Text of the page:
The New England Patriots have a habit of paying tribute to the team's All Time Greats whenever they leave the team.
When linebacker Tedy Bruschi retired prior to the 2009 season, the Patriots didn't assign his number again until veteran guard Brian Waters wore #54 in 2011.
When offensive tackle Matt Light retried before the 2012 season, the Patriots withheld his number from circulation. Defensive tackle Joe Vellano wore #72 in 2013.
When offensive guard Logan Mankins was traded in 2014, the Patriots didn't give his uniform to another player that season. Defensive tackle Ishmaa'ily wore #70 in 2015.
When defensive tackle Vince Wilfork signed with the Texans for 2015, the Patriots didn't give his number to another player. Rookie 6th round guard Ted Karras has #75 for the summer.
Linebacker Jerod Mayo retired this offseason, a person I believe is more responsible for the transfer of The Patriot Way from the early Dynasty of Tedy Bruschi and Mike Vrabel to the current Dynasty of Devin McCourty and Nate Solder than anyone else. Mayo was the bridge between the two eras and should not be forgotten.
New England issued #51 to rookie 6th round linebacker Elandon Roberts after the draft, but quickly changed direction and switched Roberts to #52. Mayo noticed.
"I retired from the game as my ultimate sign of respect to the best organization, owner, coach, teammates and staff the Mayo family could have ever dreamed of," Mayo shared on his Instagram, along with a screenshot of a story discussing Roberts switching to #52 out of respect . "I gave my all and wanted to leave knowing I was able to always live my end of the bargain. I wanted and needed nothing more in return; the organization did enough. There is a thing in life called a 'silent paycheck'; and ways to show gratitude.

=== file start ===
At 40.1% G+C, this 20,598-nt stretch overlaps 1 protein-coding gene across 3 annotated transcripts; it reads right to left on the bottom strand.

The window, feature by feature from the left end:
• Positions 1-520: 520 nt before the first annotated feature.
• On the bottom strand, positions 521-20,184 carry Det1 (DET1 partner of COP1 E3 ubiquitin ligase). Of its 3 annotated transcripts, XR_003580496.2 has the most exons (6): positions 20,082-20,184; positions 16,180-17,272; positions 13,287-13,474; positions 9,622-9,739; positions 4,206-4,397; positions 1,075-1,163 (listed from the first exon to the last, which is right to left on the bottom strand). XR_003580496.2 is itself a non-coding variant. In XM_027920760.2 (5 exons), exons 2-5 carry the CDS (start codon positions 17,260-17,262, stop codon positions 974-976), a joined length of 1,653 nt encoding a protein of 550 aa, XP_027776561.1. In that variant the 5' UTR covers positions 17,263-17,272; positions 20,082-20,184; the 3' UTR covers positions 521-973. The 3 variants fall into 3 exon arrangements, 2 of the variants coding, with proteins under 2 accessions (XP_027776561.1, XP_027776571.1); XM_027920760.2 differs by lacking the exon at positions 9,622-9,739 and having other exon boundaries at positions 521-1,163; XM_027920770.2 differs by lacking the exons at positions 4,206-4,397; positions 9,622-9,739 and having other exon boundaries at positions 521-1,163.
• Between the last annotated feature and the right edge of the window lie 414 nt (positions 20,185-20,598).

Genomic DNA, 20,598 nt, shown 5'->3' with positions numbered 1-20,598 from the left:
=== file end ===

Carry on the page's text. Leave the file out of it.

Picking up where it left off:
"To the classiest organization in all of sports, and maybe even in all of business on behalf of Chantel, our children and I, we say thank you for one of the most humbling and unexpected silent paychecks we have ever received."
Mayo recognized the Patriots have categorized him as one of the most important players of the past decade and he appreciated the sentiment. New England can't afford to retire numbers of all of the impactful players over the years, so withdrawing the number from circulation for a season is a great sign of respect.
Congratulations to Mayo. You deserve it.